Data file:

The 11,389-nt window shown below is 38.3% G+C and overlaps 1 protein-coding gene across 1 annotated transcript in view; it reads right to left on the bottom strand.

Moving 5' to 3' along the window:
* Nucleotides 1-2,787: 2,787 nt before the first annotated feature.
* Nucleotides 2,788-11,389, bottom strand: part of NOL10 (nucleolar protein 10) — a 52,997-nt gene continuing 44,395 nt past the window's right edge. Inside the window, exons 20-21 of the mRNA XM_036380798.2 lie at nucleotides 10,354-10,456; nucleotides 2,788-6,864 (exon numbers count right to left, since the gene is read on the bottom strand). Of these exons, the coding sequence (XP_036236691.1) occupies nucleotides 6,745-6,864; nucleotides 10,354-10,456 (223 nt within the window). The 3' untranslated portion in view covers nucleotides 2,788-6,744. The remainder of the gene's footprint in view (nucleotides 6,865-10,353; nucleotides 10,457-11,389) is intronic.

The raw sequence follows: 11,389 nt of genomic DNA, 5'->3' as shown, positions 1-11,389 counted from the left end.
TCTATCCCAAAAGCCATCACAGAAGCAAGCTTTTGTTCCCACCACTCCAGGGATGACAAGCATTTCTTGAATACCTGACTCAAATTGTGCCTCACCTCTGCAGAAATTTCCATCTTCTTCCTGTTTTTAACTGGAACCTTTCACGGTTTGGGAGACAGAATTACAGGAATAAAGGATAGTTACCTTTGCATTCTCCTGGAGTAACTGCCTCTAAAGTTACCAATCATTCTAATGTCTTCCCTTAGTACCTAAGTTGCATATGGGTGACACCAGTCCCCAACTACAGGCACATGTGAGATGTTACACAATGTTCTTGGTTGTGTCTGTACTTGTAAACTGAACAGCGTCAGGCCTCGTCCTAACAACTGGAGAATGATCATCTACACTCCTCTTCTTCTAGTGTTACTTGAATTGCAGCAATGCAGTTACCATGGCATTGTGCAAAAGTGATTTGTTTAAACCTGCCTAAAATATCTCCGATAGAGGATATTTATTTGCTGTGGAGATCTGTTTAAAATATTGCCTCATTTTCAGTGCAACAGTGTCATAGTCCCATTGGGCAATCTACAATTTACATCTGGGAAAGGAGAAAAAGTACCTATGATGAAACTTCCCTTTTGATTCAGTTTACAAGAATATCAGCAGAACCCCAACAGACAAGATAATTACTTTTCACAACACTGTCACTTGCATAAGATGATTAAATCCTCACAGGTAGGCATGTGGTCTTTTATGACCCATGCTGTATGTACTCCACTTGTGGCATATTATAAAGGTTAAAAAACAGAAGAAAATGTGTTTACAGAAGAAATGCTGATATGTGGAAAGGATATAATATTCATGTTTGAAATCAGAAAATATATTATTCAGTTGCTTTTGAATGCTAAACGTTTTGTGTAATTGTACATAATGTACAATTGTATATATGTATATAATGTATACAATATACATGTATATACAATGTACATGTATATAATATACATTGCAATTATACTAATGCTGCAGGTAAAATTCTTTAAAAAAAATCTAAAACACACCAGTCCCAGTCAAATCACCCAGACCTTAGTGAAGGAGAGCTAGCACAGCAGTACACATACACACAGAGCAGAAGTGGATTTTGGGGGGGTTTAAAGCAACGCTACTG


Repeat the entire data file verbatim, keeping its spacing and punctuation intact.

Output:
The 11,389-nt window shown below is 38.3% G+C and overlaps 1 protein-coding gene across 1 annotated transcript in view; it reads right to left on the bottom strand.

Moving 5' to 3' along the window:
* Nucleotides 1-2,787: 2,787 nt before the first annotated feature.
* Nucleotides 2,788-11,389, bottom strand: part of NOL10 (nucleolar protein 10) — a 52,997-nt gene continuing 44,395 nt past the window's right edge. Inside the window, exons 20-21 of the mRNA XM_036380798.2 lie at nucleotides 10,354-10,456; nucleotides 2,788-6,864 (exon numbers count right to left, since the gene is read on the bottom strand). Of these exons, the coding sequence (XP_036236691.1) occupies nucleotides 6,745-6,864; nucleotides 10,354-10,456 (223 nt within the window). The 3' untranslated portion in view covers nucleotides 2,788-6,744. The remainder of the gene's footprint in view (nucleotides 6,865-10,353; nucleotides 10,457-11,389) is intronic.

The raw sequence follows: 11,389 nt of genomic DNA, 5'->3' as shown, positions 1-11,389 counted from the left end.
TCTATCCCAAAAGCCATCACAGAAGCAAGCTTTTGTTCCCACCACTCCAGGGATGACAAGCATTTCTTGAATACCTGACTCAAATTGTGCCTCACCTCTGCAGAAATTTCCATCTTCTTCCTGTTTTTAACTGGAACCTTTCACGGTTTGGGAGACAGAATTACAGGAATAAAGGATAGTTACCTTTGCATTCTCCTGGAGTAACTGCCTCTAAAGTTACCAATCATTCTAATGTCTTCCCTTAGTACCTAAGTTGCATATGGGTGACACCAGTCCCCAACTACAGGCACATGTGAGATGTTACACAATGTTCTTGGTTGTGTCTGTACTTGTAAACTGAACAGCGTCAGGCCTCGTCCTAACAACTGGAGAATGATCATCTACACTCCTCTTCTTCTAGTGTTACTTGAATTGCAGCAATGCAGTTACCATGGCATTGTGCAAAAGTGATTTGTTTAAACCTGCCTAAAATATCTCCGATAGAGGATATTTATTTGCTGTGGAGATCTGTTTAAAATATTGCCTCATTTTCAGTGCAACAGTGTCATAGTCCCATTGGGCAATCTACAATTTACATCTGGGAAAGGAGAAAAAGTACCTATGATGAAACTTCCCTTTTGATTCAGTTTACAAGAATATCAGCAGAACCCCAACAGACAAGATAATTACTTTTCACAACACTGTCACTTGCATAAGATGATTAAATCCTCACAGGTAGGCATGTGGTCTTTTATGACCCATGCTGTATGTACTCCACTTGTGGCATATTATAAAGGTTAAAAAACAGAAGAAAATGTGTTTACAGAAGAAATGCTGATATGTGGAAAGGATATAATATTCATGTTTGAAATCAGAAAATATATTATTCAGTTGCTTTTGAATGCTAAACGTTTTGTGTAATTGTACATAATGTACAATTGTATATATGTATATAATGTATACAATATACATGTATATACAATGTACATGTATATAATATACATTGCAATTATACTAATGCTGCAGGTAAAATTCTTTAAAAAAAATCTAAAACACACCAGTCCCAGTCAAATCACCCAGACCTTAGTGAAGGAGAGCTAGCACAGCAGTACACATACACACAGAGCAGAAGTGGATTTTGGGGGGGTTTAAAGCAACGCTACTG